Baltimore County Sports

Catonsville senior Brian Ruppel is repeat winner of Catonsville-Arbutus Times Male Athlete of the Year award

Whether he was goalie on the lacrosse or soccer field or running the point on the basketball court, Catonsville senior Brian Ruppel played with a highly-competitive energy and yearning desire to win.

And for the second year in a row, the three-sport standout was named the Catonsville-Arbutus Times Male Athlete of the Year.


Ruppel, who shared the award with James Azbill and Josh Williams last year, will continue his education and lacrosse career at the University of Maryland.

Even though his natural position was goalie, Ruppel played midfield on the lacrosse team as a freshman because they needed offensive help. He was the team’s second-leading scorer with 25 goals and six assists.


His sophomore season was canceled because of the pandemic but he returned to goal for his final two years and the Comets went 28-2. They were 10-1 in 2021 and lost to Severna Park in the state championship game and finished 18-1 this spring, with the only loss coming against Severna Park in the state semifinals.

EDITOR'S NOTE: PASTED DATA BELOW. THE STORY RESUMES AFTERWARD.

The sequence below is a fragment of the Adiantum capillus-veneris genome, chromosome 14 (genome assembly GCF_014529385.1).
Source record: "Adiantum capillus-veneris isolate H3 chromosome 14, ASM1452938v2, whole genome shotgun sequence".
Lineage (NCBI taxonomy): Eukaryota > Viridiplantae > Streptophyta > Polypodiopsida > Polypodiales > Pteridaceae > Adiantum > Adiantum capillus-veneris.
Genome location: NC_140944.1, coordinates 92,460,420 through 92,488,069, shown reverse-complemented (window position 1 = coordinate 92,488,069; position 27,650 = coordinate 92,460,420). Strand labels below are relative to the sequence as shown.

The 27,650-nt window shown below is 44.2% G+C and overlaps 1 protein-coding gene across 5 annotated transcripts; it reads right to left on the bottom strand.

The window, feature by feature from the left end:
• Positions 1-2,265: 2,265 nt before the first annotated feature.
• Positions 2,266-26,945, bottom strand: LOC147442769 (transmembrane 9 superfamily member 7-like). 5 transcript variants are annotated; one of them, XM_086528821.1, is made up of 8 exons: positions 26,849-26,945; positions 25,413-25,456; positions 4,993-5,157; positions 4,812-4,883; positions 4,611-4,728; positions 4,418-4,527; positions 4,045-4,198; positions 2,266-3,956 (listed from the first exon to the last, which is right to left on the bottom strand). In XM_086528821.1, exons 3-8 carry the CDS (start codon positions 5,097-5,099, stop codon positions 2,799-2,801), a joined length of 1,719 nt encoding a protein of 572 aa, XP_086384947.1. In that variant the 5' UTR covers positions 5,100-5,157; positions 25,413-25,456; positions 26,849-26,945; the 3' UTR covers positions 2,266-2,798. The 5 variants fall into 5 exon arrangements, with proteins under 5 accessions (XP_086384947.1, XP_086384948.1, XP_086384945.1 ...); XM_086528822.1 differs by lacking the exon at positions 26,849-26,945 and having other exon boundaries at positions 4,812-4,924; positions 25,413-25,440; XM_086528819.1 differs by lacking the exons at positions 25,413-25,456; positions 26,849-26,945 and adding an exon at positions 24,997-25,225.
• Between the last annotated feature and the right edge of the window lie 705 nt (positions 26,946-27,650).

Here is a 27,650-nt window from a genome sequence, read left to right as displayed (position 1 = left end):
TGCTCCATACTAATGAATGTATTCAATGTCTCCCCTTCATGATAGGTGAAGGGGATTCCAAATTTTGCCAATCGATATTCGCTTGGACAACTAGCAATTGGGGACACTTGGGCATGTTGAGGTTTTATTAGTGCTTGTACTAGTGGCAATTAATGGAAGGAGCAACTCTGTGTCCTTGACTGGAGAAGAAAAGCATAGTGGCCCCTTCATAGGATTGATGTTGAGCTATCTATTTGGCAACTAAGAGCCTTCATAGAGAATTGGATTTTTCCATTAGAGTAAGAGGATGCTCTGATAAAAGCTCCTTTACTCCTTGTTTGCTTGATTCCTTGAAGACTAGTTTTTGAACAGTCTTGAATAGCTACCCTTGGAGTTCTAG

He was named to the All-Metro first team, All-County first team and he won the C. Markland Kelly Award for Class 3A after winning it in 4A last year.

He was also selected to play in the Under Armour Senior All-Star game which will be held at Johns Hopkins University on July 30.

“That is the biggest honor one can get in lacrosse,” Catonsville lacrosse coach KR Schultz said, noting he was named to the All-State first team public and private school team and played in the MSLCA Senior All-Star game. “It has been a litany of awards all are which are deserved.”

This year he made 129 saves and had a 70% save percentage. He was fourth on the team with 33 ground balls.